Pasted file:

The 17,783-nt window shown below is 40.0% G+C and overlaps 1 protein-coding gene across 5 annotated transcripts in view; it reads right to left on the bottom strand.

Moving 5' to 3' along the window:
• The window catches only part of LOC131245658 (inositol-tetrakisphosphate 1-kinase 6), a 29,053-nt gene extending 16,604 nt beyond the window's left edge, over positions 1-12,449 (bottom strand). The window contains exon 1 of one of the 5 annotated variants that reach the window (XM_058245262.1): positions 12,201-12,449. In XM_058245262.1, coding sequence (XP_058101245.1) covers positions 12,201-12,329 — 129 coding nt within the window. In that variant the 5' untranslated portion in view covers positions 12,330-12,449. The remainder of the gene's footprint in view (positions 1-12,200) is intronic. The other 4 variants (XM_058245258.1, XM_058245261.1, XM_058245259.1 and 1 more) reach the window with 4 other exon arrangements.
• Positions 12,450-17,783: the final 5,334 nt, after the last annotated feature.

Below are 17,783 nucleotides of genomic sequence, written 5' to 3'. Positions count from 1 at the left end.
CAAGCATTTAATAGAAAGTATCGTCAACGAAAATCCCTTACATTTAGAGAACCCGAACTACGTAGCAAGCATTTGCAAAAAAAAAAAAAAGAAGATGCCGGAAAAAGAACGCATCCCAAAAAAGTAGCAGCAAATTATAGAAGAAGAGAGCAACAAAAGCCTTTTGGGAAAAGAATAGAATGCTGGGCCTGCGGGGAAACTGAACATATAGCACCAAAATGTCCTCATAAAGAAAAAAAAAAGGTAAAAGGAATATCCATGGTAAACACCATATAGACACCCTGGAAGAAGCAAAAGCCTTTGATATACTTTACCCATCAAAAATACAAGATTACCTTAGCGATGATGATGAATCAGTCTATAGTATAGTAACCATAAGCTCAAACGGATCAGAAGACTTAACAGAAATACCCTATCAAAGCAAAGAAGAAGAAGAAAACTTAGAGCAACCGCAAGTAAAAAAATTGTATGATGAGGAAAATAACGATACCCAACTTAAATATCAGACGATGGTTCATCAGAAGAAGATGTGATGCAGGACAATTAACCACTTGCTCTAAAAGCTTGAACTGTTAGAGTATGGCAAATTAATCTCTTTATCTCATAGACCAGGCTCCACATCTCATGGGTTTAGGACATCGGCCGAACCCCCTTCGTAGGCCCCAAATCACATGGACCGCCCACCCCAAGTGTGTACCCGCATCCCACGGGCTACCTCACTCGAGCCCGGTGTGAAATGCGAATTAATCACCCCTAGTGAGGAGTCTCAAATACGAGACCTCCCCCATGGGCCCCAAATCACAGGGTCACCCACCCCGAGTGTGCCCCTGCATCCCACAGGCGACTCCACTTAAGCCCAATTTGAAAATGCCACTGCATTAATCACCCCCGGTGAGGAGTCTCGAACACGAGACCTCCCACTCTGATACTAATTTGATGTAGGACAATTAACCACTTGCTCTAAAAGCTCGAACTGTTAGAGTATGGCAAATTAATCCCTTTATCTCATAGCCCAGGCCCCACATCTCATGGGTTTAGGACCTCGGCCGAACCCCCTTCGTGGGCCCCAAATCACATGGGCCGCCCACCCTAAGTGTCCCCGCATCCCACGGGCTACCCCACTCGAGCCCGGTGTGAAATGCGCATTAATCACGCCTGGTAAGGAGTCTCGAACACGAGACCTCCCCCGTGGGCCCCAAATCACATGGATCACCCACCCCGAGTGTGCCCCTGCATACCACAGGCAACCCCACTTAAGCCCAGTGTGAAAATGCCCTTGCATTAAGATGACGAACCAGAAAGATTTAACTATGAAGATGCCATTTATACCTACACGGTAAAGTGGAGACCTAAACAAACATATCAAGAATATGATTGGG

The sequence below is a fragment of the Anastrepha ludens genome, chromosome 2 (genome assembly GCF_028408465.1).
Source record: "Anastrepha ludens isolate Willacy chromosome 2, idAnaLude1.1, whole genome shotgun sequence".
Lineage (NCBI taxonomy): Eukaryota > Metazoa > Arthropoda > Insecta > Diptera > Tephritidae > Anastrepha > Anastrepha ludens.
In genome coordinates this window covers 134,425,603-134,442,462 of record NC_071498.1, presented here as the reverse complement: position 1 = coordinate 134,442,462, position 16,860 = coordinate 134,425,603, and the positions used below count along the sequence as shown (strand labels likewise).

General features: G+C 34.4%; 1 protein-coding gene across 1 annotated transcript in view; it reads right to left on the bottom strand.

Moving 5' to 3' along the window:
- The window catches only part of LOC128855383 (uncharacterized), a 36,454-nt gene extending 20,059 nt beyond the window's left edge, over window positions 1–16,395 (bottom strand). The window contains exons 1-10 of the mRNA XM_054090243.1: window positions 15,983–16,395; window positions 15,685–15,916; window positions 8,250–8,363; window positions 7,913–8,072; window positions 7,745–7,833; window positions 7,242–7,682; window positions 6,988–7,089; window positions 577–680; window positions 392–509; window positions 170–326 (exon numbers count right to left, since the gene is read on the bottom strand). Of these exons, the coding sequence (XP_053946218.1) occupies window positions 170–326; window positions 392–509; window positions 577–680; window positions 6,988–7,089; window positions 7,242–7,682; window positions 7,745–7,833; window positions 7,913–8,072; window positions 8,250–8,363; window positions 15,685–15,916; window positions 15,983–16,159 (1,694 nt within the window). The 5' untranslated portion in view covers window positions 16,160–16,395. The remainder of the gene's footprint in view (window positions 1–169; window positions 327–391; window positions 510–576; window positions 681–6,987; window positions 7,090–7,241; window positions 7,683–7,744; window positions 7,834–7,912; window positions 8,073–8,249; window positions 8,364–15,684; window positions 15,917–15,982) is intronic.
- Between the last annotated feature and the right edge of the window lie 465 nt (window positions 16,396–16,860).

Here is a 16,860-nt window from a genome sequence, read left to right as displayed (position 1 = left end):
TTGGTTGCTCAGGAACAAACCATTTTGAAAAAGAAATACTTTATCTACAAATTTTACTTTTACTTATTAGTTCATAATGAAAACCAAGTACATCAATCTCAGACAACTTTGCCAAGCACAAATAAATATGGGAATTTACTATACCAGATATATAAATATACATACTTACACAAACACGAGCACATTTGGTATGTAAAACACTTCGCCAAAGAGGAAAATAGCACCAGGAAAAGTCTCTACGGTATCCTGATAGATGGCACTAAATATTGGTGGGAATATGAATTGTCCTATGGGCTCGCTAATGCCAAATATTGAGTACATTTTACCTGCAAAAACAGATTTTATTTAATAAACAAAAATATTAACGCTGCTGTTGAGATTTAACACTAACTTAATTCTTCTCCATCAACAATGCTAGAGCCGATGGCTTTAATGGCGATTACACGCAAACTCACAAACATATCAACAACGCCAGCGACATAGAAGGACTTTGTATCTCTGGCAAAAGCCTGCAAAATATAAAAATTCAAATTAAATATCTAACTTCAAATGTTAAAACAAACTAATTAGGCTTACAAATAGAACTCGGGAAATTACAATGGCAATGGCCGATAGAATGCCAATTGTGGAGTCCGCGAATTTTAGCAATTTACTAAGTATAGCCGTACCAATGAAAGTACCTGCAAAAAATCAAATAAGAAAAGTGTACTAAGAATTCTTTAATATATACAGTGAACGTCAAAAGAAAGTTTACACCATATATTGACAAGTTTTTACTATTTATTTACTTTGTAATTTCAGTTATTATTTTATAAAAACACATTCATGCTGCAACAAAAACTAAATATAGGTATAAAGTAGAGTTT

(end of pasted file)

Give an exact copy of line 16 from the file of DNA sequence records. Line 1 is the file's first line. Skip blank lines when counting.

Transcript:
TTGGTTGCTCAGGAACAAACCATTTTGAAAAAGAAATACTTTATCTACAAATTTTACTTTTACTTATTAGTTCATAATGAAAACCAAGTACATCAATCTCAGACAACTTTGCCAAGCACAAATAAATATGGGAATTTACTATACCAGATATATAAATATACATACTTACACAAACACGAGCACATTTGGTATGTAAAACACTTCGCCAAAGAGGAAAATAGCACCAGGAAAAGTCTCTACGGTATCCTGATAGATGGCACTAAATATTGGTGGGAATATGAATTGTCCTATGGGCTCGCTAATGCCAAATATTGAGTACATTTTACCTGCAAAAACAGATTTTATTTAATAAACAAAAATATTAACGCTGCTGTTGAGATTTAACACTAACTTAATTCTTCTCCATCAACAATGCTAGAGCCGATGGCTTTAATGGCGATTACACGCAAACTCACAAACATATCAACAACGCCAGCGACATAGAAGGACTTTGTATCTCTGGCAAAAGCCTGCAAAATATAAAAATTCAAATTAAATATCTAACTTCAAATGTTAAAACAAACTAATTAGGCTTACAAATAGAACTCGGGAAATTACAATGGCAATGGCCGATAGAATGCCAATTGTGGAGTCCGCGAATTTTAGCAATTTACTAAGTATAGCCGTACCAATGAAAGTACCTGCAAAAAATCAAATAAGAAAAGTGTACTAAGAATTCTTTAATATATACAGTGAACGTCAAAAGAAAGTTTACACCATATATTGACAAGTTTTTACTATTTATTTACTTTGTAATTTCAGTTATTATTTTATAAAAACACATTCATGCTGCAACAAAAACTAAATATAGGTATAAAGTAGAGTTT